Glazer finds open books and closed doors at United

Manchester United last night allowed Malcolm Glazer to take a small step forward with his takeover bid, by granting him access to the club's books, but then effectively took his feet from under him by saying they will not provide the potentially deal-sealing official recommendation he requires.

As ever with Glazer's stalking of United, there will be more twists and turns before the 76-year-old American, nickname "The Leprechaun" for his looks, either takes control at Old Trafford or is finally sent packing with a flea in his pointed ear. But if his plans for ownership of the club are not quite dead in the water, they are at least flailing and in need of substantial outside assistance to stay afloat.

Pivotal decisions that could make or break a deal are in the hands of third parties, namely the investment bankers, JP Morgan, and United's major shareholders, John Magnier and J P McManus.

Precedent strongly suggests that the Irish racing tycoons, who own 29 per cent of United through their Cubic Expression firm and who are swayed by no one's interests but their own, will reject the 300p per share offer that Glazer is preparing to table. When Glazer approached them with a 300p per share offer last year, they sent him away. It is understood that they might react in the same way to the same offer again.

A statement from Cubic last night gave Glazer no grounds for optimism. "Today's announcement [about access to the books] changes nothing in relation to Cubic's position as long-term investors in Manchester United," a spokesman said.

Without the support of Magnier and McManus, Glazer's hopes fall firmly into the drowning, not waving, category. Even if the Irishmen are minded to take Glazer's money, Glazer could yet find his dream scuppered by JP Morgan.

The bankers have agreed to provide £300m in funding to Glazer as part of an £800m buy-out but have made it clear in the past they would not back a hostile takeover. If the United board fails to recommend any formal offer that materialises, Glazer's approach effectively becomes hostile. If JP Morgan stays true to not backing a hostile bid, Glazer's finance disappears and his bid is finished.

One unknown factor that confuses matters is how JP Morgan would react if the board refuses to recommend a Glazer bid but also chooses not to reject it formally. The board could adopt a "third way" route, of neutrality, or "cop out" as it would likely be known among United fans.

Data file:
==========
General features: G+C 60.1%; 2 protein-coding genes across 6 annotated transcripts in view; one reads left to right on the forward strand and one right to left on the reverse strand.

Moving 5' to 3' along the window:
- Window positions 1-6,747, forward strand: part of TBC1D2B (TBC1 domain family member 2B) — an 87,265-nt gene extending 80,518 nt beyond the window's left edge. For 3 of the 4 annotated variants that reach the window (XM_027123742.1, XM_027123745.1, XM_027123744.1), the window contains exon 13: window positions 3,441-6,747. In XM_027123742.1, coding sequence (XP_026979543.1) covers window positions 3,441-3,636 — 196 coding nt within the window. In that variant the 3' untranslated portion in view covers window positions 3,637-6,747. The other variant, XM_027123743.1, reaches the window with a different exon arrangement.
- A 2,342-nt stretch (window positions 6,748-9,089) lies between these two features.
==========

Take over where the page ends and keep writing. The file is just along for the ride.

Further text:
This would leave JP Morgan with a momentous ­ and potentially risky ­ decision on whether or not to back a non-recommended plan that includes financial dangers.

In a statement yesterday, the board, led by the chairman Sir Roy Gardner and chief executive David Gill, expressed serious reservations about the structure of Glazer's proposed bid. It is understood that Glazer, whose 28 per cent stake in United is worth around £250m, is proposing to borrow £300m from JP Morgan and raise £250m from new "preferred stock" shares to buy the rest.

"The board believes that the nature and return requirements of this capital structure will put pressure on the business of Manchester United, particularly if Glazer's business plan was not met," United said. "The board continues to believe that Glazer's business plan assumptions are aggressive and that the direct and indirect financial strain on the business could be damaging."

In other words, Glazer's bid, as configured at the moment, might put the future of the club, which is profitable and debt-free, at risk.

While accepting that 300p per share seems a fair price for shareholders, the board added: "If the current proposal were to develop into an offer, the board considers that it is unlikely to be able to recommend the offer as being in the best interests of Manchester United, notwithstanding the fairness of the price."

So what next? In all probability, Glazer will go away, slightly rejig his terms, return with a formal bid and hope against hope the board offers its formal recommendation after all.

That backing is unlikely to happen, but nor might there be outright rejection. JP Morgan will then make its call: to back or not to back Glazer, that is the question. The bankers might be swayed towards risk simply by the smell of some £30m in fees.

Glazer would then outline his case to shareholders, including Cubic, and all shareholders would inform the club whether they accept his offer. The Irishmen's decision would be vital. Glazer needs 75 per cent of United to delist the club and take it private, and 90 per cent to gain a compulsory purchase order on the rest. Fan shareholders will obstruct him every inch of the way, even if everything else falls improbably into place.

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